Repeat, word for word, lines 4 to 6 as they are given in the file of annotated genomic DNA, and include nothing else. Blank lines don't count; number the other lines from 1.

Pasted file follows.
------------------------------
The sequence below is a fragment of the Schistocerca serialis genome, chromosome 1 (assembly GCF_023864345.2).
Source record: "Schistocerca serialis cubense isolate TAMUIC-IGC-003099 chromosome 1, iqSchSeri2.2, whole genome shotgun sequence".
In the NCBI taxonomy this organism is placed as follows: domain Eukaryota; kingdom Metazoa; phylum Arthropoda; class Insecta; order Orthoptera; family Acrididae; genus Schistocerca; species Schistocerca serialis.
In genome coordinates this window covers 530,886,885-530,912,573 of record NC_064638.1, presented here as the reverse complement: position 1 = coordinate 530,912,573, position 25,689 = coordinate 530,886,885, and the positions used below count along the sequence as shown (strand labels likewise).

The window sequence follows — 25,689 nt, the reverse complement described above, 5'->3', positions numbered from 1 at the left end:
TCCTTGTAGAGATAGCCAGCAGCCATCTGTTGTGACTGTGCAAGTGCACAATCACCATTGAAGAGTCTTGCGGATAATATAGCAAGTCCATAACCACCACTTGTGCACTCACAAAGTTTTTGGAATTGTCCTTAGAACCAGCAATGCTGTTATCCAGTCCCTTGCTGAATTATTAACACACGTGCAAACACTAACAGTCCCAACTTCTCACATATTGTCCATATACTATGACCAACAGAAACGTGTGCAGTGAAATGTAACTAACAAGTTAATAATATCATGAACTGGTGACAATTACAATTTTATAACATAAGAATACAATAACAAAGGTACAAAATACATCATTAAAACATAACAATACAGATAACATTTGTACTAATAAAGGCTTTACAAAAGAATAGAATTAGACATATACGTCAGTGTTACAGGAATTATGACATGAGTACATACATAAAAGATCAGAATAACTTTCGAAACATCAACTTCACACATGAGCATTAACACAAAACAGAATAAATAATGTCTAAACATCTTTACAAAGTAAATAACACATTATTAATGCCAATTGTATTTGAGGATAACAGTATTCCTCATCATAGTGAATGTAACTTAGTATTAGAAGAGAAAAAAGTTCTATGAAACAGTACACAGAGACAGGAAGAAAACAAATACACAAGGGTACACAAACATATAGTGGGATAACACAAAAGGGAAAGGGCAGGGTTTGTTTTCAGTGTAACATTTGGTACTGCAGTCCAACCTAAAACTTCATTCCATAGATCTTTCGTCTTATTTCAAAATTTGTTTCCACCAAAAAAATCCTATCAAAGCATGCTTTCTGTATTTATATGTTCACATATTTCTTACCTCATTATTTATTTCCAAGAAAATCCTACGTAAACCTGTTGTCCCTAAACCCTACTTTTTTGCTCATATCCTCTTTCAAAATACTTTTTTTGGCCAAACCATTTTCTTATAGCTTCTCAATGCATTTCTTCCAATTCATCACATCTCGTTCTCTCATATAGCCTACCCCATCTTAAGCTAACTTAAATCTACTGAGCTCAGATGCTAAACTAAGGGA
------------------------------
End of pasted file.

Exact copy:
In genome coordinates this window covers 530,886,885-530,912,573 of record NC_064638.1, presented here as the reverse complement: position 1 = coordinate 530,912,573, position 25,689 = coordinate 530,886,885, and the positions used below count along the sequence as shown (strand labels likewise).

The window sequence follows — 25,689 nt, the reverse complement described above, 5'->3', positions numbered from 1 at the left end:
TCCTTGTAGAGATAGCCAGCAGCCATCTGTTGTGACTGTGCAAGTGCACAATCACCATTGAAGAGTCTTGCGGATAATATAGCAAGTCCATAACCACCACTTGTGCACTCACAAAGTTTTTGGAATTGTCCTTAGAACCAGCAATGCTGTTATCCAGTCCCTTGCTGAATTATTAACACACGTGCAAACACTAACAGTCCCAACTTCTCACATATTGTCCATATACTATGACCAACAGAAACGTGTGCAGTGAAATGTAACTAACAAGTTAATAATATCATGAACTGGTGACAATTACAATTTTATAACATAAGAATACAATAACAAAGGTACAAAATACATCATTAAAACATAACAATACAGATAACATTTGTACTAATAAAGGCTTTACAAAAGAATAGAATTAGACATATACGTCAGTGTTACAGGAATTATGACATGAGTACATACATAAAAGATCAGAATAACTTTCGAAACATCAACTTCACACATGAGCATTAACACAAAACAGAATAAATAATGTCTAAACATCTTTACAAAGTAAATAACACATTATTAATGCCAATTGTATTTGAGGATAACAGTATTCCTCATCATAGTGAATGTAACTTAGTATTAGAAGAGAAAAAAGTTCTATGAAACAGTACACAGAGACAGGAAGAAAACAAATACACAAGGGTACACAAACATATAGTGGGATAACACAAAAGGGAAAGGGCAGGGTTTGTTTTCAGTGTAACATTTGGTACTGCAGTCCAACCTAAAACTTCATTCCATAGATCTTTCGTCTTATTTCAAAATTTGTTTCCACCAAAAAAATCCTATCAAAGCATGCTTTCTGTATTTATATGTTCACATATTTCTTACCTCATTATTTATTTCCAAGAAAATCCTACGTAAACCTGTTGTCCCTAAACCCTACTTTTTTGCTCATATCCTCTTTCAAAATACTTTTTTTGGCCAAACCATTTTCTTATAGCTTCTCAATGCATTTCTTCCAATTCATCACATCTCGTTCTCTCATATAGCCTACCCCATCTTAAGCTAACTTAAATCTACTGAGCTCAGATGCTAAACTAAGGGA